RD: I think romance doesn’t play as much of a role in relationships anymore, especially for young adults. The whole concept of ‘hooking up’ is anti-romantic to me. If you believe what you hear on the news, instead of the culmination of love and finding “the one,” sex for many has become just another date-night activity. “If I like him, I’ll have sex with him, and if it’s good, go out with him again.” No one has time to woo anymore – and I mean both women and men.

I suppose I sound a little hypocritical, since in my book, Whirlwind, the main characters do sleep with each other the first night they “meet” (more about that later ), but I think readers will agree that they don’t ‘hook up.’ There’s a difference between “love at first sight” and “lust at first gawk,” as my character, Melissa, would say.

CTR: What is your favorite romantic book, movie and/or song and why?

RD: I love Sleepless in Seattle – and not just because of the relationship between Meg Ryan and Tom Hanks. When Tom Hanks describes how he loved his deceased wife…there’s the definition of romance, right there. In answer to the question, “What did you love about your wife?” Hanks replies, “It was a million little things.” The way he describes the way his wife peeled an apple, the pure love in his voice…has me sighing as I write this.

Musically, several of the songs I associate with Whirlwind are on the list. 100 Years by Five for Fighting, You and Me by Lifehouse, and several songs by The Goo Goo Dolls all have the ability to get me weepy. They all speak to of a permanent, “I can’t live without you” kind of love. As far as literature, I can’t pin down a specific book, but I love a happily-ever-after ending.

CTR: Is Valentine’s Day one of your fave holidays? Do you have a happy memory to share or a funny story? Some of us have one about our school days, a gesture by a special someone we once dated, etc. How do you plan to celebrate this year with your SO, spouse or partner or are you on your own?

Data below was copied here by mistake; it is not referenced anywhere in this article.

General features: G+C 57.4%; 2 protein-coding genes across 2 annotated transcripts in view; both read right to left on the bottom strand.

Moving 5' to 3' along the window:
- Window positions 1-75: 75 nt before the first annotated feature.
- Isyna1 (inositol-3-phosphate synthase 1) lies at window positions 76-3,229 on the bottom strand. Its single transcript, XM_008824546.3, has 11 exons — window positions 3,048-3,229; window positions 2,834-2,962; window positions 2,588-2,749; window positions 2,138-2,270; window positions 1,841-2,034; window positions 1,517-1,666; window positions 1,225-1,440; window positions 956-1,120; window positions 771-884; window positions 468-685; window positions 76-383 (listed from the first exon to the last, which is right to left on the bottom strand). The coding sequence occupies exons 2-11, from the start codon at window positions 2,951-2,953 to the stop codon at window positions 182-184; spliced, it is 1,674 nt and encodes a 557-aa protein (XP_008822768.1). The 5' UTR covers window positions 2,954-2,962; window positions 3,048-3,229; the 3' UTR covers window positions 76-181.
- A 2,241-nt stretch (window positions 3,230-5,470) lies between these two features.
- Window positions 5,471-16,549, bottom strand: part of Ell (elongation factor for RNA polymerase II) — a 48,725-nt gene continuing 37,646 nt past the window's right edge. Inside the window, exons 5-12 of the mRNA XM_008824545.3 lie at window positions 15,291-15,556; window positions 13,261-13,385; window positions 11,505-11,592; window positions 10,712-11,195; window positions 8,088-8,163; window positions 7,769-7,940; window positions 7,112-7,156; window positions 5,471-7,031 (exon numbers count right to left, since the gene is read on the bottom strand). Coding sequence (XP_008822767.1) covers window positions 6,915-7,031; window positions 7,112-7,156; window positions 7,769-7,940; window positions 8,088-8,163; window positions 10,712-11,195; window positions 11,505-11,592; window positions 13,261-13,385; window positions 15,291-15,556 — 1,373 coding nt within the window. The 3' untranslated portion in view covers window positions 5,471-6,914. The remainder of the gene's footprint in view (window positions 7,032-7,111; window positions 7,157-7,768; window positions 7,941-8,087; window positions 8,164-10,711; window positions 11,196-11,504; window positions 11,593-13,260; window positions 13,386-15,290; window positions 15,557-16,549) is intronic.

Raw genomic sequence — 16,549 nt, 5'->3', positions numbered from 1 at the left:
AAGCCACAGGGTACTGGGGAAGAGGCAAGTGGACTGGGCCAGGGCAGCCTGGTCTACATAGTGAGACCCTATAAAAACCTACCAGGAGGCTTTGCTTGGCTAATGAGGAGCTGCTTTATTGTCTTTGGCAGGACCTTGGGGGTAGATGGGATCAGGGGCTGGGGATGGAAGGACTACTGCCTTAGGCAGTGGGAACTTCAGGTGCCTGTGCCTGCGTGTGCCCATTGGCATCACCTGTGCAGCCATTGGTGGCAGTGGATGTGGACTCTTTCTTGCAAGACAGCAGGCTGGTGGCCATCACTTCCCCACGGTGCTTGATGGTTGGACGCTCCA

RD: My favorite holiday is probably Halloween . My husband and I don’t do a lot for Valentine’s; we celebrate our love on our wedding anniversary, which is in the summer. The anniversary of our first date does fall on President’s day though, which is pretty close.

The memory of that first date is something I treasure. I was in college, and was going down my list of friends to find someone to keep me company while I studied. No one was around (they’d all gone home for the President’s Day weekend) except for my (now) husband. We met at the local Denny’s, but instead of studying, we just talked – for FIVE HOURS. Our waitress wasn’t particularly happy with us because we only ordered a couple Cokes and maybe french fries. It was after that conversation when I realized I had more of a connection with him than I thought. I call it “love at first know” because getting to know him was so easy and natural that I felt complete for the first time in my life.

CTR: Do you consider yourself a sentimental (romantic) person? (i.e.) Do you save all sorts of little souvenirs and use them to bring happy times to mind? Do you have the corsage from you big prom pressed in an old book? Still remember ‘your song’ with your first serious love? Do you moon over chick flicks with sweet and happy endings? Do you think happily ever after is really possible? Or is it maybe better to be more cool-headed and practical instead? Does the kind of Victorian ruffle and flourishes attitude really fit in our modern world?

RD: No, I’m not a hearts-and-flowers romantic, but I do love some fluff once in a while. I keep a few sentimental reminders, but not many. I definitely believe in happily ever after, though, having been lucky enough to find my soul mate. Practicality may have brought my husband and me together that first date, but romance definitely followed.

CTR: Thanks so much for sharing with us today and I hope our reader visitors will be inspired to visit your blog, web site, social networks and other connections to learn more about your and your books. Please give us some ways to contact you!

RD: Thank you for inviting me! I’d love for readers to visit my blog, robindejarnett.com. You can find more information about me, my writing, and a list of music (some romantic, some funny) associated with my book, Whirlwind. You can also find me on facebook, and twitter.